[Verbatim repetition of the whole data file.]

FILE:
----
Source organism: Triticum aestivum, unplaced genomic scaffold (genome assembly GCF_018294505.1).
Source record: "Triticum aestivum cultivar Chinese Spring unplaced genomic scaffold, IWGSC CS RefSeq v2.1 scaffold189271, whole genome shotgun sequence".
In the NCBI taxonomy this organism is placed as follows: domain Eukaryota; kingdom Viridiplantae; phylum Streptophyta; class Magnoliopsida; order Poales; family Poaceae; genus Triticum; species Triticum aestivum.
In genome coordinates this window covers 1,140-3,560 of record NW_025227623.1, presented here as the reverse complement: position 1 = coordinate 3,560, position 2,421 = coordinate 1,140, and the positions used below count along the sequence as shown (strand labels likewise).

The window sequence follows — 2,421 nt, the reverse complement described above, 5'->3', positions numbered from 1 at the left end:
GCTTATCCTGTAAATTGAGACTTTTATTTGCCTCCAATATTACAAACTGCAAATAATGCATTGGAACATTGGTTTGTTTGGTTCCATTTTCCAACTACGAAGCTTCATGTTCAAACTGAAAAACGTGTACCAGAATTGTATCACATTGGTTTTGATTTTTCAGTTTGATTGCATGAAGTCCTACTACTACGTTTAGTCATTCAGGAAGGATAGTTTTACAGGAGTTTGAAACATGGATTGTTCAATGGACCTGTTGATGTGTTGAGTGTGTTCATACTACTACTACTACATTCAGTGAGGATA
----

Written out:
Source organism: Triticum aestivum, unplaced genomic scaffold (genome assembly GCF_018294505.1).
Source record: "Triticum aestivum cultivar Chinese Spring unplaced genomic scaffold, IWGSC CS RefSeq v2.1 scaffold189271, whole genome shotgun sequence".
In the NCBI taxonomy this organism is placed as follows: domain Eukaryota; kingdom Viridiplantae; phylum Streptophyta; class Magnoliopsida; order Poales; family Poaceae; genus Triticum; species Triticum aestivum.
In genome coordinates this window covers 1,140-3,560 of record NW_025227623.1, presented here as the reverse complement: position 1 = coordinate 3,560, position 2,421 = coordinate 1,140, and the positions used below count along the sequence as shown (strand labels likewise).

The window sequence follows — 2,421 nt, the reverse complement described above, 5'->3', positions numbered from 1 at the left end:
GCTTATCCTGTAAATTGAGACTTTTATTTGCCTCCAATATTACAAACTGCAAATAATGCATTGGAACATTGGTTTGTTTGGTTCCATTTTCCAACTACGAAGCTTCATGTTCAAACTGAAAAACGTGTACCAGAATTGTATCACATTGGTTTTGATTTTTCAGTTTGATTGCATGAAGTCCTACTACTACGTTTAGTCATTCAGGAAGGATAGTTTTACAGGAGTTTGAAACATGGATTGTTCAATGGACCTGTTGATGTGTTGAGTGTGTTCATACTACTACTACTACATTCAGTGAGGATA